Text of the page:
The Labour Studies Program grading policy

Labour Studies courses use the following grading scale. The definitions are to help students understand how instructors interpret performance in each grade category.

Letter Grade

Percentage Range

Grade Point

Definition

   A+
   A
   A-

   95–100
   90–94
   85–89

    4.33
    4.00
    3.67

Outstanding performance. Represents work of exceptional quality. Content, organization, and style demonstrate high-level comprehension of the subject. Excellent use of course concepts and readings, where appropriate. Evidence of critical thinking. Demonstrates innovative ideas and shows personal engagement with the topic as required.

   B+
   B
   B-

   80–84
   75–79
   70–74

    3.33
    3.00
    2.67

Good performance. Represents work of good quality with no major weaknesses. Writing is clear and explicit and topic coverage and comprehension are more than adequate. Shows some degree of critical thinking and personal involvement in the work, as required. Good use of course concepts and readings.

   C+
   C
   

   65–69
   60–64
   

   2.33
   2.00
   

Satisfactory performance. Adequate work. Shows fair comprehension of the subject and knowledge of course readings and concepts, but has some weakness in content, style, and/or organization. Minimal critical awareness or personal involvement in the work.

 

   C-
   D

 

   55–59  
   50–54

 1.67     1.00

Marginal performance. Minimally adequate work, barely at a passing level. Serious flaws in content, organization, and/or style. Poor comprehension of the subject, and minimal use of course concepts or readings. Poor understanding of research and existing literature.

   F

     0–49

   0.00

Unsatisfactory performance (fail).

   FD

       –

   0.00

Failure due to academic discipline.

   N

       –

   0.00

Did not complete course.

   WD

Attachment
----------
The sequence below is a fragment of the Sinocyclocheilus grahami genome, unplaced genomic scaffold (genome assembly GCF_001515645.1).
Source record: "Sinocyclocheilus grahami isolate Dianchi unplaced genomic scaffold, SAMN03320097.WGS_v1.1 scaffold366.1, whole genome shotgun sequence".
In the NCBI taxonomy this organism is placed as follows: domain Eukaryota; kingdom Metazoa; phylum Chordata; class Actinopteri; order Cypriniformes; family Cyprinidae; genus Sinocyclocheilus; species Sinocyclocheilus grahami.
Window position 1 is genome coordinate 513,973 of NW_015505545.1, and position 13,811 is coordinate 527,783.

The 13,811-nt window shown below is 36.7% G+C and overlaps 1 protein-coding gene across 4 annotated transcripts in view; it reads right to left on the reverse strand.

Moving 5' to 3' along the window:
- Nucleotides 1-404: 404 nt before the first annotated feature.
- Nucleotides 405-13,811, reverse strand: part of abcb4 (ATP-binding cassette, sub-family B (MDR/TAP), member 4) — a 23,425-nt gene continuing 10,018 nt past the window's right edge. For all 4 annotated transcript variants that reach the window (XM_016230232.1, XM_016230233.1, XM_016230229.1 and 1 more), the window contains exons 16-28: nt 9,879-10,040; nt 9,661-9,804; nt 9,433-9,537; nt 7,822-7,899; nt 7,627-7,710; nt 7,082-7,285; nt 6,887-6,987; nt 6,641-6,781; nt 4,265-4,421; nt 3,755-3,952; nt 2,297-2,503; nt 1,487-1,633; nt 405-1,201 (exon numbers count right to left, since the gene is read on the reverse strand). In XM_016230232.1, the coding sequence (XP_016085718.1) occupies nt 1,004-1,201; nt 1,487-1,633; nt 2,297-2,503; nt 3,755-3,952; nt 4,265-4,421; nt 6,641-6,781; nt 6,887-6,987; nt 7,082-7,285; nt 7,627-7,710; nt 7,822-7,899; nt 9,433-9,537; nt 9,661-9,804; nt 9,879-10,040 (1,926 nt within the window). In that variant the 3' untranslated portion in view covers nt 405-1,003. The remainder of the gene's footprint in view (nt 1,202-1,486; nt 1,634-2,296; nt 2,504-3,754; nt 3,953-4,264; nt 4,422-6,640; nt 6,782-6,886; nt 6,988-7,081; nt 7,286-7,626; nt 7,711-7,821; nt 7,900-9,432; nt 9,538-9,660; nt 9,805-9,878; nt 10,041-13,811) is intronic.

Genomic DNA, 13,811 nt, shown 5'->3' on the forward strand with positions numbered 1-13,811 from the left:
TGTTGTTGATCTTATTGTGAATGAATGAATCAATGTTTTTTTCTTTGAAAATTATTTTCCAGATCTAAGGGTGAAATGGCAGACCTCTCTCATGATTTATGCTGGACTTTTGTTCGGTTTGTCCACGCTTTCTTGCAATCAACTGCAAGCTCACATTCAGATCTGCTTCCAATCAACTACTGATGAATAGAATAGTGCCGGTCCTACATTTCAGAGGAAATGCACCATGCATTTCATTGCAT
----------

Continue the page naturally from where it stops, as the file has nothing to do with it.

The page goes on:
–

     –

Withdrawal.

   WE

       –

     –

Withdrawal under extenuating circumstances.

 

Each instructor will provide information in the course syllabus on penalties for late assignments or work not completed.

The process for appealing grades is described in the policy on Grading and the Reconsideration of Grades. Please note the reconsideration of a grade may result in the grade being raised, lowered or remaining unchanged.

Academic integrity and dishonesty

Academic integrity is taken very seriously at SFU. Examples of forms of Academic Dishonesty prohibited at SFU include:

  • submitting or presenting the work of another person as your own without full and appropriate accreditation;

  • copying all or part of an essay or other assignment from an author or other person and presenting the material your original work;

  • cheating during an examinations using concealed information or unauthorized devices, such as mobile phones;

  • submitting as your original work an essay, project, thesis, presentation, other assignment, or examination that was purchased or otherwise acquired from another source such as an online ‘editing’ or ‘tutoring’ website;

  • using an unauthorized editor, whether paid or unpaid;

  • cheating in assignments, projects, examinations, or other forms of evaluation  by using, or attempting to use, another individual’s answers; or,

  • impersonating a candidate or being impersonated in an examination.

Full list of prohibited forms of Academic Dishonesty.

More information on what constitutes academic dishonesty.

Getting help with writing

If you need help with your writing or with assignments, talk to your instructor. There are also places on campus you can get it:

1. The Student Learning Commons has workshops, tutorials and other resources to help with academic writing. It has special help for English as an Additional Language learners. You can book a consultation for one-on-one help.

2. The Centre for English Language Learning, Teaching and Research (CELLTR) offers programs for practicing English and EAL Resources for International Students and those who want to work on their language skills.

3. If you need general academic advising related to writing or language help, there are two options:

  • If you are a first or second year student (less than 60 units completed), you can get help from Student Services (in person or online).

  • If you have completed 60 units or more, you can talk to the Labour Studies Advisor by emailing  saadvise@sfu.ca to make an appointment. The Faculty of Arts and Social Sciences (FASS) also has dedicated advising help through Arts Central. You can drop by in person at AQ 3020